Two brothers bake Indian flatbread for 34 years in Al Khuwayr
At 11.00am everyday, the world around diminishes for two manual bakers in Al Khuwayr, as they get down to an arduous, routine task of transforming a huge mass of dough into scrumptious bread. The fruit of their labour would ultimately feed hundreds of eager customers in the form of freshly baked, hot and crisp, tandoor rotis everyday.
Two brothers bake Indian flatbread for 34 years in Al KhuwayrMohammed Rafi, an Indian expatriate hailing from Azamgarh, Uttar Pradesh (in northern India), and his younger brother Siraj Ahmed have been working at this manual bakery, located in a lane opposite Jasmine Complex in Al Khuwayr (near Muscat Pharmacy) for over 34 years. All through the past three and half decades the baker duo has been involved in the same monotonous task of baking unleavened Indian bread in two sizes in a small shop equipped with just an electric kneader and a gas-fuelled furnace.
Though the task at their hands has been simple, the brothers are well known for their friendly, courteous nature towards patrons, the rock bottom prices of their bread, and, of course, the most appetising taste of hot and crisp tandoori rotis, which some call ‘naan’.
It’s not uncommon to see their patrons tuck into the rotis – some while walking away with the bead under their arms, others while in their cars itself. You don’t immediately need an accompaniment, though a hot cup of ‘Karak tea’ or a bowl of ‘Aloo-mutter’ would be great to dunk the crisp rotis into. But, since the bread itself is the ‘hero’, the side-dish hardly matters. The hot and crisp tandoori rotis, however, go well with dishes like Tadka dal, Paya Masala, Chicken Karhai, or steaming hot Haleem.
“We have been running this manual bakery in the very same place since 1986 and over the past 34 years we have seen the city change immensely. Today, there is development everywhere and shops, bakeries, supermarkets and restaurants have mushroomed in every nook and corner. While all this bodes well for the city and the people, somehow, it has sounded the death knell for us,” said Mohammed, adding that business has been on a downswing for the past few years and it only seems to be getting worse every passing day.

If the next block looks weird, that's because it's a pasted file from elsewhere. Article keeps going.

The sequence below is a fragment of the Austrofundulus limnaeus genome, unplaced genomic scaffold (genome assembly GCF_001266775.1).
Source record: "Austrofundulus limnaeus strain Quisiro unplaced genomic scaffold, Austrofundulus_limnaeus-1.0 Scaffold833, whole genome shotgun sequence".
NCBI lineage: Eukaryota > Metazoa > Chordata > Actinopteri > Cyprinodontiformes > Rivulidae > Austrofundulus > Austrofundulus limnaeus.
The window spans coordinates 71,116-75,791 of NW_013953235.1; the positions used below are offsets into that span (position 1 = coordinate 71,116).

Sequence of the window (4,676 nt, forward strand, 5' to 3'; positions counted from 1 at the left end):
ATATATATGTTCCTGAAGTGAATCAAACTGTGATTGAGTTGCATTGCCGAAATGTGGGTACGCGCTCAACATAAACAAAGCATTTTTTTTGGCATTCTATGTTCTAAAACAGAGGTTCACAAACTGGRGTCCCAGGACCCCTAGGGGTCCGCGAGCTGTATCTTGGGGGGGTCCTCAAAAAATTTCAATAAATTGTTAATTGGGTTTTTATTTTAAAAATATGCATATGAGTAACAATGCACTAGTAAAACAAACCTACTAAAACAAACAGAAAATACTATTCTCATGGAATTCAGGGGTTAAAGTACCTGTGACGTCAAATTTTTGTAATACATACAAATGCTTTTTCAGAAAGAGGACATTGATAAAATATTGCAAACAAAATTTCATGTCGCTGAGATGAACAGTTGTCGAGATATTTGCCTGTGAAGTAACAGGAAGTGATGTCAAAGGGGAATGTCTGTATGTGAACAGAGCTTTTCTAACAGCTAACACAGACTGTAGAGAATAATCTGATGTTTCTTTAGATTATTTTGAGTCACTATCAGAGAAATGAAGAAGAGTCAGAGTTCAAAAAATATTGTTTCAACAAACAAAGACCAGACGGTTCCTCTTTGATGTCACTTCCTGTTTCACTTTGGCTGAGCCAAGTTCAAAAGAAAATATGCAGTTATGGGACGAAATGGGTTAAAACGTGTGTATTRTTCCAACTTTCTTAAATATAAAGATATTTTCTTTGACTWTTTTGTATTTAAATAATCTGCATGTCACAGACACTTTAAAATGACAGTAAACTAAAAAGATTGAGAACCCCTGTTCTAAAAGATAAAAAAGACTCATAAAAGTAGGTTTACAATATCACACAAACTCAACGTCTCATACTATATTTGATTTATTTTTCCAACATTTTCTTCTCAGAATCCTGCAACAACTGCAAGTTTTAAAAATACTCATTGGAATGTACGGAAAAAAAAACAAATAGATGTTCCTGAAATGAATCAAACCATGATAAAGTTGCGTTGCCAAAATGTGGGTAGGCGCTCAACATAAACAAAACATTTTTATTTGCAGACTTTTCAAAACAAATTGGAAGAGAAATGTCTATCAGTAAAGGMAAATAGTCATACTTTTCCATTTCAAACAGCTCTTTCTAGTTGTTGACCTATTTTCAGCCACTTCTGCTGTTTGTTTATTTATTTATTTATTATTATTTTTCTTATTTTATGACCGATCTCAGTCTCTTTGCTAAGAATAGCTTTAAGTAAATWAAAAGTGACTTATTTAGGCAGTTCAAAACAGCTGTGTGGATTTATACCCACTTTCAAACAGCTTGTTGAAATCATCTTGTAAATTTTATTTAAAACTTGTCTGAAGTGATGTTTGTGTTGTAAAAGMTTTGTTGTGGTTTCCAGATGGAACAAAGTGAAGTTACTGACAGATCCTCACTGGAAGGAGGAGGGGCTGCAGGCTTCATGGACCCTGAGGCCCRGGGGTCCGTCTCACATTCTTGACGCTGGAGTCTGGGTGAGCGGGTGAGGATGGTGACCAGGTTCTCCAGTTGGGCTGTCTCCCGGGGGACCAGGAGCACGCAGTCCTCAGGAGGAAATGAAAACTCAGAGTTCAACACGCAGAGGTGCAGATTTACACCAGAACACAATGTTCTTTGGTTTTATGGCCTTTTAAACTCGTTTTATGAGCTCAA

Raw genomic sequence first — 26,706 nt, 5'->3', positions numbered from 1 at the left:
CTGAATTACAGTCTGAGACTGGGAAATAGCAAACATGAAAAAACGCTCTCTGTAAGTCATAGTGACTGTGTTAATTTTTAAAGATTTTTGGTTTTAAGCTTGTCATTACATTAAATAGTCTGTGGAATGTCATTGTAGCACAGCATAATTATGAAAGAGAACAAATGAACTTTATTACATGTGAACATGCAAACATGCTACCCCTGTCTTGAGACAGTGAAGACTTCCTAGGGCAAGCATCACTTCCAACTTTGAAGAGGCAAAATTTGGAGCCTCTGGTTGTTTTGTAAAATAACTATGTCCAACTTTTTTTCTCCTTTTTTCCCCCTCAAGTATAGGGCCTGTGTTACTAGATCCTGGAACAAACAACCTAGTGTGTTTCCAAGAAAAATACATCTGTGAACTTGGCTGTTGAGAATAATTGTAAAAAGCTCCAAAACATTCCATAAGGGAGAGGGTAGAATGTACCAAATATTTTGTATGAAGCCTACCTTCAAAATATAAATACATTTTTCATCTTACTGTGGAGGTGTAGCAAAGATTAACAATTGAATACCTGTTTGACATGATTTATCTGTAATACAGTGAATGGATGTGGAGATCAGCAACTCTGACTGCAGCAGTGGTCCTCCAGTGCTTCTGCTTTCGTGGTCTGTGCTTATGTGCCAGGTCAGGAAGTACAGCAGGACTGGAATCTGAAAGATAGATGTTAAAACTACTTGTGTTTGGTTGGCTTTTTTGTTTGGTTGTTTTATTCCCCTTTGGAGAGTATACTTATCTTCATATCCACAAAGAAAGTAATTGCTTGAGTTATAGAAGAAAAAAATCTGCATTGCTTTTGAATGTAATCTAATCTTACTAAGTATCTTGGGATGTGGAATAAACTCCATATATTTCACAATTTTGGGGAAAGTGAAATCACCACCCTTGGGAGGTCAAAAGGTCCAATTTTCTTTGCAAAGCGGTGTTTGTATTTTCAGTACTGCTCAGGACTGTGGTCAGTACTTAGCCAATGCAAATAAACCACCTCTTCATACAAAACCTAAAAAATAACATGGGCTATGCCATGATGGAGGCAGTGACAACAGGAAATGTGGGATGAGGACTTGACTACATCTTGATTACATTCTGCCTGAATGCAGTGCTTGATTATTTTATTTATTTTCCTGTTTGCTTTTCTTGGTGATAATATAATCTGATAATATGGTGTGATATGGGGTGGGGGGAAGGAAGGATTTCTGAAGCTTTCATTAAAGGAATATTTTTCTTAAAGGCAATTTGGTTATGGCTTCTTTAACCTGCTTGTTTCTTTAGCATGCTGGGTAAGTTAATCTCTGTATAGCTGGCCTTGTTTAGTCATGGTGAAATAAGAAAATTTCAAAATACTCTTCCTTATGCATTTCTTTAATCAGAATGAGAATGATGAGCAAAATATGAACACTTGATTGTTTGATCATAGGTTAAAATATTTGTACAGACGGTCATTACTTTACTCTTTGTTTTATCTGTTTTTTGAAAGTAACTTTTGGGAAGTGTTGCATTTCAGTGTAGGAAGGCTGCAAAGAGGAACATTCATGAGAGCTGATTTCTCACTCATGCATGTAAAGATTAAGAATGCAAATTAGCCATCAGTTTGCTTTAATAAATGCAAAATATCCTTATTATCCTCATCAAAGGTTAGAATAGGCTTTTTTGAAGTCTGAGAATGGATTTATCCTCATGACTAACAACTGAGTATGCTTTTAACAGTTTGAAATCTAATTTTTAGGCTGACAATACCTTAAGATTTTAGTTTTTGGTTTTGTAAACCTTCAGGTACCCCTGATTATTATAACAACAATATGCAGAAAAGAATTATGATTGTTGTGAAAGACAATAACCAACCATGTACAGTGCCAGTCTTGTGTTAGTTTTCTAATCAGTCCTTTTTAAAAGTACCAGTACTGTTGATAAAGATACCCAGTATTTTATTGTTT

Siraj, however, strikes an optimistic note recalling the good old days when their bakery was in good demand. He said, “There was a time when we had no time to spare and had to work non-stop from morning to night to cater to the demands of our patrons. We would knead many sackfuls of flour everyday and produce hundreds of rotis all day as people came in to buy them morning, noon and night.”
Mohammed added that the quality and prices of their bread have remained unchanged for decades despite the fact that prices of flour, gas, electricity, rent, etc have gone up manifold. The produce of their bakery is, however, still in good demand by some long-time patrons who regularly frequent their shop for their daily bread as well as to cater to guests at home parties or to carry along bread for picnics and outings.
Prepared with just a few ingredients like flour, all-purpose flour, salt and water, the rotis are flattened by hand, mounted on a padded cloth cushion and then stuck to the internal sides of a gas-fuelled furnace that resembles the coal-based tandoors which are used till date in homes as well as eateries in northern India. Initially, the baker brothers used a coal-based tandoor in their shop but later switched to a gas-based one as it was more economical and convenient. “The taste of bread baked in a coal furnace, however, is much better,” Siraj pointed out.
As we talked with the brothers about their daily task, cars kept stopping by and honking to get their daily supplies, sold literally for a song. “I am a regular buyer,” said one of the customers, as he handed out a few hundred baisas and immediately went on to savour his favourite bread at the shop itself. “I just love to have it hot,” he winked, adding, “you cannot get this taste at the finest restaurant or even at any of the popular bakeries in town. Try it, to believe me!”
There were others who called in to place orders which they would subsequently pick up. But, the brothers admitted that the volume of business has gone down drastically over the past decade. They hope to continue doing their task with the same zeal and interest but lament that it wouldn’t be long before they would have to bid goodbye to the city if business did not pick up.
“We work hard for our daily bread. And our job is to provide bread on the tables of scores of people in Muscat. God willing, we would love to continue doing this for many more years. If someone does recognises our talent and gives us another promising opportunity, things might become different for us,” Mohammed added hopefully.
Sold for a song
Price of rotis – 50baisa and 100 baisa
Ingredients – Flour, all purpose flour, salt and water
Preparation time – 2 minutes per roti
Daily quantum – 50-60kg dough
Daily output – 100-300 rotis
Timing – 11.30am – 2.30pm; 5pm to 11pm
Unique selling point – Prompt, friendly service
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